Christian Counseling: What’s the Difference?

We’re going to try to answer some of the most commonly asked questions about Christian counseling in this post. Have a question that wasn’t covered here? Leave a comment or send us a message over on the contact page!

What do you have to do to become a Christian counselor?

We categorize Apis and Ivy as a Christian counseling center because every counselor who works here has either a therapy degree from a seminary or a separate theological degree in addition to their therapy degree. Theological training is important because we want our counselors to have in-depth knowledge of Christian beliefs before we advertise as Christian counselors. We also want to make sure that we’re advertising accurately. Lots of therapists identify as Christians, but most don’t have any formal training in integrating theological beliefs into mental health practice.

Not all Christian counselors have this kind of training. In fact, many churches hire ‘counselors’ who are just kind, empathetic people with no counseling experience or even a degree in therapy. Practitioners in the state of California should have a MFT, PCC, or MSW designation to show they’ve completed a master’s level degree and have training in how to do therapy.

Why is Apis and Ivy a Christian group?

We do this because it’s easier to get on insurance panels with a specialization. Many insurance panels won’t accept new therapists who don’t specialize in something specific, and many areas don’t have any Christian counselors listed at all.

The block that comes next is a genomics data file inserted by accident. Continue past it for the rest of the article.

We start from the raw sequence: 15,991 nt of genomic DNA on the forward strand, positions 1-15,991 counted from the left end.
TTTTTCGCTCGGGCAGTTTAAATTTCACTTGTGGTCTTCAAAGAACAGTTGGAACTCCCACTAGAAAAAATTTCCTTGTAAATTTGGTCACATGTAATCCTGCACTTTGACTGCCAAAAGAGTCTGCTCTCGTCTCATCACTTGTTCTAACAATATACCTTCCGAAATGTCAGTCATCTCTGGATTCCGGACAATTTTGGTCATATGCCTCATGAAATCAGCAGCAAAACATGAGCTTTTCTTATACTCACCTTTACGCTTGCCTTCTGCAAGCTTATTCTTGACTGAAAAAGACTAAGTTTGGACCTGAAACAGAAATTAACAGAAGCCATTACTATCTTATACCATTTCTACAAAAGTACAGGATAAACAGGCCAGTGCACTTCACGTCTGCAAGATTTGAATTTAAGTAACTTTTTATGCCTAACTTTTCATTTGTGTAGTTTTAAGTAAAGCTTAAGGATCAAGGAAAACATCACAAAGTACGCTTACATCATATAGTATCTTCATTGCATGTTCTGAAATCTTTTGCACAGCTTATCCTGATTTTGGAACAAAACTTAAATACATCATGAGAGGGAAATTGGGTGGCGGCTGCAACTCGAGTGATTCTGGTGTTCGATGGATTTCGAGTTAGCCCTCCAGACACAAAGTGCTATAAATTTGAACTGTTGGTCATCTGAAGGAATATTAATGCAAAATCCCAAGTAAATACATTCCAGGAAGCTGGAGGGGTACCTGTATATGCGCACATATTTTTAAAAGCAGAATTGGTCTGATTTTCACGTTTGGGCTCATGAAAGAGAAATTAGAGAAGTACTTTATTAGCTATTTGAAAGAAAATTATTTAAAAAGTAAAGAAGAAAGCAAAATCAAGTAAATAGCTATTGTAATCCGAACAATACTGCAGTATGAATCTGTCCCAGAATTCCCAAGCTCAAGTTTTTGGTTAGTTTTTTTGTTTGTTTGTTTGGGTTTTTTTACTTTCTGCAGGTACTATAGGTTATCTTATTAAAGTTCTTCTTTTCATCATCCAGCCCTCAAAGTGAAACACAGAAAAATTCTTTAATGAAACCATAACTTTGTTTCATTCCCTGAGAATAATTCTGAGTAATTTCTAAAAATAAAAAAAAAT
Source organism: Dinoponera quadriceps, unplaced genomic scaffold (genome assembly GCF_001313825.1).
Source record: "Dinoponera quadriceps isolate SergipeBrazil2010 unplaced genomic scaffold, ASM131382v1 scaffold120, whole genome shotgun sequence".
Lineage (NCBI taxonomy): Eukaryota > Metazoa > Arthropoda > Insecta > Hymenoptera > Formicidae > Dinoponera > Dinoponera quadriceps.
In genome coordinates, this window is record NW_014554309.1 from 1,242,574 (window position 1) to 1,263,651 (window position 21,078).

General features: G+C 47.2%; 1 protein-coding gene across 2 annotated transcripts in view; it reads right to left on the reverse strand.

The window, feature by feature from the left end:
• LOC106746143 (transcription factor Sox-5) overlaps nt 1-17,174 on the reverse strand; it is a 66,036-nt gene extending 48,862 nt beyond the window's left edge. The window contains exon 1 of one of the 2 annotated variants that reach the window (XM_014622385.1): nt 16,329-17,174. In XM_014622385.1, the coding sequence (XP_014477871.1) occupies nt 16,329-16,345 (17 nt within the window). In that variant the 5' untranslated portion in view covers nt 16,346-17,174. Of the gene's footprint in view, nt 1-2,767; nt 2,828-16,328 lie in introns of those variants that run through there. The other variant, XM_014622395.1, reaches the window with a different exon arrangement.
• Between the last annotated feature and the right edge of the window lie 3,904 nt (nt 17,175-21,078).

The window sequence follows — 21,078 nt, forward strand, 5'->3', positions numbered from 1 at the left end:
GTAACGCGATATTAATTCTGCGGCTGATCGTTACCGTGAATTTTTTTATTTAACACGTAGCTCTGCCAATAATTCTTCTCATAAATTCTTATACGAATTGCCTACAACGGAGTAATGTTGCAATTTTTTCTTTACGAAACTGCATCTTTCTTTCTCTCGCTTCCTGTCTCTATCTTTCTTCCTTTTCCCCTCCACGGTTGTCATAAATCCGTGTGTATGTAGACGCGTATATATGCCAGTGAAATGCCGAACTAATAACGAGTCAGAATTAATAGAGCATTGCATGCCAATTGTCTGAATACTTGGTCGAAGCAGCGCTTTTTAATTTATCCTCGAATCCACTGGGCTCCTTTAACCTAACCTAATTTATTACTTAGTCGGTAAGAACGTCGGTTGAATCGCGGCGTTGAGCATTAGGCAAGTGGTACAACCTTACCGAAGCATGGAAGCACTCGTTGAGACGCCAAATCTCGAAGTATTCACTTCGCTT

We also want to make it easy for people who want Christian counseling to find us. It can be hard to find a therapist who is trained in integrating theology and mental health unless they specifically advertise.

What about people who aren’t Christian?

Because all our therapists are either licensed professionals or post-graduate associates, everyone here is able to do appropriate therapy whether you’re Christian or not. We’ll ask you about your religious beliefs during the intake at your first session. If you indicate that you’re not Christian, we’ll use the best possible empirically proven methods to help you meet your mental health goals. If you say you are Christian, we’ll ask you if you want to integrate religious or theological discussion into your sessions using empirically proven methods. You can always change your mind later.

Your therapist should never evangelize to you in session or pressure you about your religious or spiritual beliefs. In fact, that’s against the law. You can file a consumer complaint to the Board of Behavioral Sciences if you think your therapist is doing something illegal or unethical in your sessions.

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